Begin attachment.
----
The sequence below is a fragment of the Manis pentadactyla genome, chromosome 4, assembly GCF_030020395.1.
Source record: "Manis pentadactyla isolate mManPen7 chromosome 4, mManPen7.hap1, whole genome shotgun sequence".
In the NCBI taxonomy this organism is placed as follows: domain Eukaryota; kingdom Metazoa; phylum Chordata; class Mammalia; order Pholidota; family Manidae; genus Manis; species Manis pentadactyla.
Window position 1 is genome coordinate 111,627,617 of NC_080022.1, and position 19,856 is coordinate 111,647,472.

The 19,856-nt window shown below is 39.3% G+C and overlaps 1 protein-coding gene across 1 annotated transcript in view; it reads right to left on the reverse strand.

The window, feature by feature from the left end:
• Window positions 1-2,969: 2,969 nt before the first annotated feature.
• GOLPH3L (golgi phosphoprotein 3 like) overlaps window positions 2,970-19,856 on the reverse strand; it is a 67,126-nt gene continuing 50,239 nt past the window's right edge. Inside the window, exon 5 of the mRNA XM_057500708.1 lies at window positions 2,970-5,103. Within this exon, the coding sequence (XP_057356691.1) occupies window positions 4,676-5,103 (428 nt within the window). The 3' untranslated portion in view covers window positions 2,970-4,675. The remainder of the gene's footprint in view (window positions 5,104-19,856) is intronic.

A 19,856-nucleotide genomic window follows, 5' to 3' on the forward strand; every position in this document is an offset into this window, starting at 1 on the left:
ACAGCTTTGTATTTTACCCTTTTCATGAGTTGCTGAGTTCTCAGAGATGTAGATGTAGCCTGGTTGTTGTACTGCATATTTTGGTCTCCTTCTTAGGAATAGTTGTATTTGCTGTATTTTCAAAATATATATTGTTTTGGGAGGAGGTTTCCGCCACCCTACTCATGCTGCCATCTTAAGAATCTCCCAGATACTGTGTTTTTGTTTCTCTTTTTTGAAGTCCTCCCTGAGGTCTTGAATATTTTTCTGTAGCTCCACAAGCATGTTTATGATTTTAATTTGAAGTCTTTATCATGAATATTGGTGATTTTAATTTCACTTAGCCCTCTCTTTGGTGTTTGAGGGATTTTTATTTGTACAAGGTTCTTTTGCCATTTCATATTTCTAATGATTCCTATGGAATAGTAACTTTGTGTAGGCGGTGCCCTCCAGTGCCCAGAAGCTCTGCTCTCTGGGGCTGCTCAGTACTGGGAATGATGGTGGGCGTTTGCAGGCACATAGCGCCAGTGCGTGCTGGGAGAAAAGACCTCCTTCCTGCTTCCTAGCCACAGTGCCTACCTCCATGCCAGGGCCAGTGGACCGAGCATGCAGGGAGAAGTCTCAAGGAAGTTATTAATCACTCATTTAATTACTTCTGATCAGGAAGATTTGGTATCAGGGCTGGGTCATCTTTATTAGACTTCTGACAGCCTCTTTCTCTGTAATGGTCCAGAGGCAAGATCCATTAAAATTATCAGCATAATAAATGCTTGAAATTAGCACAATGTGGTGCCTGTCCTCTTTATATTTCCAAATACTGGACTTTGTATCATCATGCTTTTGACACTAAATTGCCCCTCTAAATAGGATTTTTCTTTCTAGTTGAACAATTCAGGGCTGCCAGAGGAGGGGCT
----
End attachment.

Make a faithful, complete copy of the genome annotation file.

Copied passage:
The sequence below is a fragment of the Manis pentadactyla genome, chromosome 4, assembly GCF_030020395.1.
Source record: "Manis pentadactyla isolate mManPen7 chromosome 4, mManPen7.hap1, whole genome shotgun sequence".
In the NCBI taxonomy this organism is placed as follows: domain Eukaryota; kingdom Metazoa; phylum Chordata; class Mammalia; order Pholidota; family Manidae; genus Manis; species Manis pentadactyla.
Window position 1 is genome coordinate 111,627,617 of NC_080022.1, and position 19,856 is coordinate 111,647,472.

The 19,856-nt window shown below is 39.3% G+C and overlaps 1 protein-coding gene across 1 annotated transcript in view; it reads right to left on the reverse strand.

The window, feature by feature from the left end:
• Window positions 1-2,969: 2,969 nt before the first annotated feature.
• GOLPH3L (golgi phosphoprotein 3 like) overlaps window positions 2,970-19,856 on the reverse strand; it is a 67,126-nt gene continuing 50,239 nt past the window's right edge. Inside the window, exon 5 of the mRNA XM_057500708.1 lies at window positions 2,970-5,103. Within this exon, the coding sequence (XP_057356691.1) occupies window positions 4,676-5,103 (428 nt within the window). The 3' untranslated portion in view covers window positions 2,970-4,675. The remainder of the gene's footprint in view (window positions 5,104-19,856) is intronic.

A 19,856-nucleotide genomic window follows, 5' to 3' on the forward strand; every position in this document is an offset into this window, starting at 1 on the left:
ACAGCTTTGTATTTTACCCTTTTCATGAGTTGCTGAGTTCTCAGAGATGTAGATGTAGCCTGGTTGTTGTACTGCATATTTTGGTCTCCTTCTTAGGAATAGTTGTATTTGCTGTATTTTCAAAATATATATTGTTTTGGGAGGAGGTTTCCGCCACCCTACTCATGCTGCCATCTTAAGAATCTCCCAGATACTGTGTTTTTGTTTCTCTTTTTTGAAGTCCTCCCTGAGGTCTTGAATATTTTTCTGTAGCTCCACAAGCATGTTTATGATTTTAATTTGAAGTCTTTATCATGAATATTGGTGATTTTAATTTCACTTAGCCCTCTCTTTGGTGTTTGAGGGATTTTTATTTGTACAAGGTTCTTTTGCCATTTCATATTTCTAATGATTCCTATGGAATAGTAACTTTGTGTAGGCGGTGCCCTCCAGTGCCCAGAAGCTCTGCTCTCTGGGGCTGCTCAGTACTGGGAATGATGGTGGGCGTTTGCAGGCACATAGCGCCAGTGCGTGCTGGGAGAAAAGACCTCCTTCCTGCTTCCTAGCCACAGTGCCTACCTCCATGCCAGGGCCAGTGGACCGAGCATGCAGGGAGAAGTCTCAAGGAAGTTATTAATCACTCATTTAATTACTTCTGATCAGGAAGATTTGGTATCAGGGCTGGGTCATCTTTATTAGACTTCTGACAGCCTCTTTCTCTGTAATGGTCCAGAGGCAAGATCCATTAAAATTATCAGCATAATAAATGCTTGAAATTAGCACAATGTGGTGCCTGTCCTCTTTATATTTCCAAATACTGGACTTTGTATCATCATGCTTTTGACACTAAATTGCCCCTCTAAATAGGATTTTTCTTTCTAGTTGAACAATTCAGGGCTGCCAGAGGAGGGGCT